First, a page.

Roswell Park's new logo was inspired and designed by cancer survivor Shasti O’Leary Soudant. Shasti sought to create something that reflects the hopeful, wishful, welcoming feeling that she experienced here. It’s more than a logo. It’s a promise. A promise to unleash the healing power of hope for every single patient and family who enters our buildings.
Read Shasti's story and learn more about the design that inspired our new logo.
When Shasti O’Leary Soudant first stepped into the Scott Bieler Clinical Sciences Center at Roswell Park, it looked “pretty raw,” the artist remembers. The walls had been framed, the sheetrock hung, but the floors and lighting had yet to be installed. This was her first glimpse of the massive, unfinished area that would later become the lobby. This was her blank canvas.
The Roswell Park Alliance Foundation Art Committee had invited O’Leary Soudant to create a piece of art for the imposing space. First she wanted to become familiar with the building. She considered how the light fell through the windows, the warmth of the copper-colored accents, the need for something “curved, round, and soft” to balance the angular design.
And she thought about the emotions of the people who would enter the lobby in the future. For that she did not need her imagination; she had her own memory of “cancer and chemotherapy and being in the shoes of the people who are walking into that building,” she says. “It became really personal.”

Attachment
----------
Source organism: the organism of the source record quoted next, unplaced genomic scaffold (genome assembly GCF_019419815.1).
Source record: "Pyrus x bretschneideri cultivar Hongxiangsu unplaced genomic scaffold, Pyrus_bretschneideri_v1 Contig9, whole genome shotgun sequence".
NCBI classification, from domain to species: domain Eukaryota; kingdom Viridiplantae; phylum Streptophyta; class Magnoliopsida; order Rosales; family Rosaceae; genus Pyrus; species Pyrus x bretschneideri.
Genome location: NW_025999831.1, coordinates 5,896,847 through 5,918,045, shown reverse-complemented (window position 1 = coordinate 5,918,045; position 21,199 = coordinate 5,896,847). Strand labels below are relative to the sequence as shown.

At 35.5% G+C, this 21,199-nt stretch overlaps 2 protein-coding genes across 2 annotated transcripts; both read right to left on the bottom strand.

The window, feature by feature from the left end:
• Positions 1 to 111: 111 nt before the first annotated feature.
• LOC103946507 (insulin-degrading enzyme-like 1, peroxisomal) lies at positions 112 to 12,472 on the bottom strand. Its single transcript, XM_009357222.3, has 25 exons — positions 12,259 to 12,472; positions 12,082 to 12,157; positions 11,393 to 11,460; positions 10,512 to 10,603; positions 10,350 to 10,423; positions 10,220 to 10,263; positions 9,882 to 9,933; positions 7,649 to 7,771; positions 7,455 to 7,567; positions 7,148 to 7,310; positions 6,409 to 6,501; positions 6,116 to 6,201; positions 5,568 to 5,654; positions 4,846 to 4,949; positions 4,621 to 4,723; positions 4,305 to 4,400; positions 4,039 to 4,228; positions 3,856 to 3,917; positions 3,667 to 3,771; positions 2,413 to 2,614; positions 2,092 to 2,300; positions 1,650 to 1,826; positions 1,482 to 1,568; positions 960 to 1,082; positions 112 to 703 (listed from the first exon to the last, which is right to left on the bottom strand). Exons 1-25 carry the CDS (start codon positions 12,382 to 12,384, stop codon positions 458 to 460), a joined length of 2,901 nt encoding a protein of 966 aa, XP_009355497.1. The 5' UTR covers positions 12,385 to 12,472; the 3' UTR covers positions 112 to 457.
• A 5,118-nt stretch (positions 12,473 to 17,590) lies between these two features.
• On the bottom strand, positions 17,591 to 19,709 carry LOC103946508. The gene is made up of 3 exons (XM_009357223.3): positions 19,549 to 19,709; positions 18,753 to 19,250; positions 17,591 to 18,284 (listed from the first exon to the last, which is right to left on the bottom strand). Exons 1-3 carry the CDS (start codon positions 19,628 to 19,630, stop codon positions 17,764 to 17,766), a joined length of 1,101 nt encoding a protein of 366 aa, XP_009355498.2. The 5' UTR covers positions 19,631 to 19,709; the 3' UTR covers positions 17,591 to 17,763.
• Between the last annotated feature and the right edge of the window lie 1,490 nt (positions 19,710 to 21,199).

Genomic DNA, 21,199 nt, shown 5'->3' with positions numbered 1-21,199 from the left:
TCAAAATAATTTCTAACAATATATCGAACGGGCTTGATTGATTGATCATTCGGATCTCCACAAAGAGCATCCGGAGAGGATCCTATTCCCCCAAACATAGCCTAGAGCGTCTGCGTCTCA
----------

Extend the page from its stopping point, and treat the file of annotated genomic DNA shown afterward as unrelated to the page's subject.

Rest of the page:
O’Leary Soudant learned that she had Hodgkin lymphoma in 1999, while living in Colorado with her husband, Jethro Soudant. She endured six months of “pretty brutal” chemotherapy and came to know “the feeling of being overwhelmed, the intense fear in the face of what you’re about to deal with. You’re looking for hope, something reassuring.
“I felt it was important that I contribute something that would lend itself to the hopeful, wishful, welcoming aspect of the building.”
So she turned to a different memory, from the carefree days of her childhood, when her family lived at various times in France, Germany, Belgium and Sweden. “We spent time in Sweden every summer. It’s beautiful.”
A photo from those days shows her standing next to her mother; both wear crowns of dandelions in their hair. “I’ve loved dandelions since I was a child. They’re one of my favorite flowers. You’ve got this three-week period where it’s pure yellow — the whole back yard turns into a dandelion garden. I’m so delighted every time that happens.” Like other children in other fields of dandelions, she made wishes and blew on the fuzzy seed heads, scattering the wispy plumes to the wind.
Dandelions. Wishes. You’re looking for hope. From that memory she created Wish Field, now the centerpiece of the Scott Bieler Clinical Sciences Center. Look up: high overhead, shining metal spheres with feathery projections recall dandelion seeds wafting on the breeze. I wish.
Shasti O’Leary Soudant’s talents extend far beyond sculpture. She has designed book covers for major publishing houses, for works by Danielle Steel and other authors. Her website also showcases a sampling of her photographs and essays.
Currently she’s at work on Gut Flora, a cluster of colorful, twisty metal tubes representing the beneficial microorganisms that inhabit the intestinal tract. The sculpture will provide a fitting welcome at the Allen Street Metro Rail station inside the University at Buffalo School of Medicine at Allen and Main streets in Buffalo.
Listen as O’Leary Soudant and her husband, photographer Jethro Soudant, recall for Story Corps how love and humor transformed a wrenching moment during her chemotherapy treatment for Hodgkin lymphoma.
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